22
Oct 00

JOHNNY CASH – “I See A Darkness” THE HANDSOME FAMILY – “The Dutchboy”

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JOHNNY CASH – “I See A Darkness”
THE HANDSOME FAMILY – “The Dutchboy”

You might hardly notice the most important difference between Will Oldham’s reading of his “I See A Darkness” and Johnny Cash’s new version. The song’s first line, “Well, you’re my friend” is followed in the Oldham recording by a ghostly backing parenthesis – “(That’s what you told me anyway)”. Cash allows no such ambiguity. So the song in its writer’s hands becomes a postcard from purgatory, a faltering cry for comfort and survival in a world where nothing can be taken on trust. And in Cash’s hands it’s something simpler, starker, and somehow more awful still: a straight choice between friendship and horror.

Cash sings like his voice could carve commandments on stone: a thrilling, humbling sound which does point up the weaknesses in Oldham’s typically tricksy, mock-antiquarian lyrics. “And its dreadful and position”? Cash simply sings it all anyway, saving his thunder for the chorus, letting you see the darkness too. Oldham as a songwriter has always played games with religion, and it’s tempting to open the metaphor bag and call Cash’s staggering performance here ‘Biblical’. But Cash is singing in and about a world abandoned by God, and what he’s singing is that in such a place every man creates his own Judgement Day. The song ends with the choice still unmade.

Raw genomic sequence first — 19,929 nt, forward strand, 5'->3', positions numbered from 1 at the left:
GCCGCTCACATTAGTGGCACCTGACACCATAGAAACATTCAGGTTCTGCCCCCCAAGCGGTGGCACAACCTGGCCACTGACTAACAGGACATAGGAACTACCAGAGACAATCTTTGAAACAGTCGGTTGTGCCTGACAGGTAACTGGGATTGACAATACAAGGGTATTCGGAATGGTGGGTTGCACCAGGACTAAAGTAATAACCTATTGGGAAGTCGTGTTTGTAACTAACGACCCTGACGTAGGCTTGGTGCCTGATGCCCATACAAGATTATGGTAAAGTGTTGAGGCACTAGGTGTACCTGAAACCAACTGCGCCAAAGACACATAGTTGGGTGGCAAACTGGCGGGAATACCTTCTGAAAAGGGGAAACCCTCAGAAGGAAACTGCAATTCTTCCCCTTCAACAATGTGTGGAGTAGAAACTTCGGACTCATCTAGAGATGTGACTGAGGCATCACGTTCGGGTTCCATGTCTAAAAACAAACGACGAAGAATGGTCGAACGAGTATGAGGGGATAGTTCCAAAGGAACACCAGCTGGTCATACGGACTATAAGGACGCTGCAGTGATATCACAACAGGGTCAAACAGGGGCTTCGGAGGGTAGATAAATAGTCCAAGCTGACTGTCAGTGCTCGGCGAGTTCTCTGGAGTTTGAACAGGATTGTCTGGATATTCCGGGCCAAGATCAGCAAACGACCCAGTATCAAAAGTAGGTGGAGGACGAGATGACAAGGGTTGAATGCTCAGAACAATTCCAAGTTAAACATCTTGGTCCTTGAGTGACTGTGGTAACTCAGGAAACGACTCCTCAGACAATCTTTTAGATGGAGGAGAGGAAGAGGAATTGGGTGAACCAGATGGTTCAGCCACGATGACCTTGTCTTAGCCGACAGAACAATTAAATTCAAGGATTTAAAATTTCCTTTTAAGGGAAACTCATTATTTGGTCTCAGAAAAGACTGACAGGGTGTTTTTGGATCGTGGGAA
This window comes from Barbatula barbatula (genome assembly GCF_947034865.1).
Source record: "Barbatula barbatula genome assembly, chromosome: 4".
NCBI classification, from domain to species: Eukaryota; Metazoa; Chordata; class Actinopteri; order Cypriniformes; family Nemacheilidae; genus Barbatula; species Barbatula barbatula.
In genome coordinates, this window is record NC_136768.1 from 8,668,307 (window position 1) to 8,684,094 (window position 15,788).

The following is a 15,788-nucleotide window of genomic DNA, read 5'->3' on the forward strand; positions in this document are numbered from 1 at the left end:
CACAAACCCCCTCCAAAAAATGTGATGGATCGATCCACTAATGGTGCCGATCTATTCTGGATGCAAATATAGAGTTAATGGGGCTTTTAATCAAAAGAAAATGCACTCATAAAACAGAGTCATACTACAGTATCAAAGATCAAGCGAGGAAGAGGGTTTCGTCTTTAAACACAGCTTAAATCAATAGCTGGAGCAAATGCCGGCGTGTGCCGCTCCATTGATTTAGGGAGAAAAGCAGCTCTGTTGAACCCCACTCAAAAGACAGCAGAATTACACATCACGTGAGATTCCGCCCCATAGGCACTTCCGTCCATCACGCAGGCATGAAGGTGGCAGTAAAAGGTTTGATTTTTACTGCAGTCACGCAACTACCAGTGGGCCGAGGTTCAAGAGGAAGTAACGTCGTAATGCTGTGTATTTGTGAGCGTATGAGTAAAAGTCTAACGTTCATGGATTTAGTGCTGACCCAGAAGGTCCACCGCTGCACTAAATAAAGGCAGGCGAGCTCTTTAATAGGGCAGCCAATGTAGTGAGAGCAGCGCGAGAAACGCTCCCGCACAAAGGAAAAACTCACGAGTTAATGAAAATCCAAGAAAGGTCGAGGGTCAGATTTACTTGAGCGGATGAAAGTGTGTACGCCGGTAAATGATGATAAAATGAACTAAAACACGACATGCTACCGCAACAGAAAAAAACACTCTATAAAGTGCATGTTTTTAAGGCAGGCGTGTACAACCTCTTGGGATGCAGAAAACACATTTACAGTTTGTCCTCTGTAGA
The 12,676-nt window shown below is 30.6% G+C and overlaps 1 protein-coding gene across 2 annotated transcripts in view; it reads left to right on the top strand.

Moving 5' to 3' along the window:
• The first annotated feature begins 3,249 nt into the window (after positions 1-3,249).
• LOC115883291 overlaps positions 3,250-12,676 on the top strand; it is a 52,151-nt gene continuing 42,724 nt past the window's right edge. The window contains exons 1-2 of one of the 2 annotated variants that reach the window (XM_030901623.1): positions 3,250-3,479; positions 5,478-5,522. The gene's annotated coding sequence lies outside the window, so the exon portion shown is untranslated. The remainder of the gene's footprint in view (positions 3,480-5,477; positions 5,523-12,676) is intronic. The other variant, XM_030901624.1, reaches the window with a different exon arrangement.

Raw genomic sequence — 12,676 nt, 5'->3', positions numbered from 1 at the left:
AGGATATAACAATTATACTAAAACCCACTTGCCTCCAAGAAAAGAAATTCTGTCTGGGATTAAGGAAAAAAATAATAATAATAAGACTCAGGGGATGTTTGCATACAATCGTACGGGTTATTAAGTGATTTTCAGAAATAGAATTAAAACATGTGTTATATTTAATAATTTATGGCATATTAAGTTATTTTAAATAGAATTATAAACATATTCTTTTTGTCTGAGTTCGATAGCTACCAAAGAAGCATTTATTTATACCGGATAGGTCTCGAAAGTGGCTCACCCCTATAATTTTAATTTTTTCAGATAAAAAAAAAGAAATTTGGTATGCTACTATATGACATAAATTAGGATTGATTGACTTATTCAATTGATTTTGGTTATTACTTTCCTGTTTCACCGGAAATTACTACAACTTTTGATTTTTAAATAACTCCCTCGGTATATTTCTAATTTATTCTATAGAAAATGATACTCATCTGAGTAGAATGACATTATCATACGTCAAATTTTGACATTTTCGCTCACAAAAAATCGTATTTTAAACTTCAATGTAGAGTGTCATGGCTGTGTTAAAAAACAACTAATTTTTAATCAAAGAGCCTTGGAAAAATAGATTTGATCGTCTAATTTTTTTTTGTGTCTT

Where The Handsome Family come from, though, even such choices seem ridiculous. “The world is made up of milk and scissors”, they sing on “The Dutchboy”, and attempting to steer between the two, or influence them, is a fool’s pastime, as the Dutchboy comes to realise. The Handsome Family’s great strength is Rennie Sparks and her tender, nihilistic lyrics. Brett Sparks’ voice can’t always match up, though on “The Dutchboy” his gloomy, grave-born drone does its job well. And the guitars which crack the song in two, primitive and vengeful, drown him half out anyhow. Just as with Oldham, there’s a sense sometimes with the Handsome Family that they enjoy country and western as metaphysics as much as music, and their cleverness sometimes rubs their songs up the wrong way. But they’re also willing to be straightforward in a way he almost never is, and if Johnny Cash has another covers album in him he could do far worse than to start by looking here.

Comments

  1. 1
    Tommy Mack on 20 May 2012 #

    I thought it was ‘its dreadful imposition’ which makes more grammatical sense, but then I’ve only heard the Cash version.

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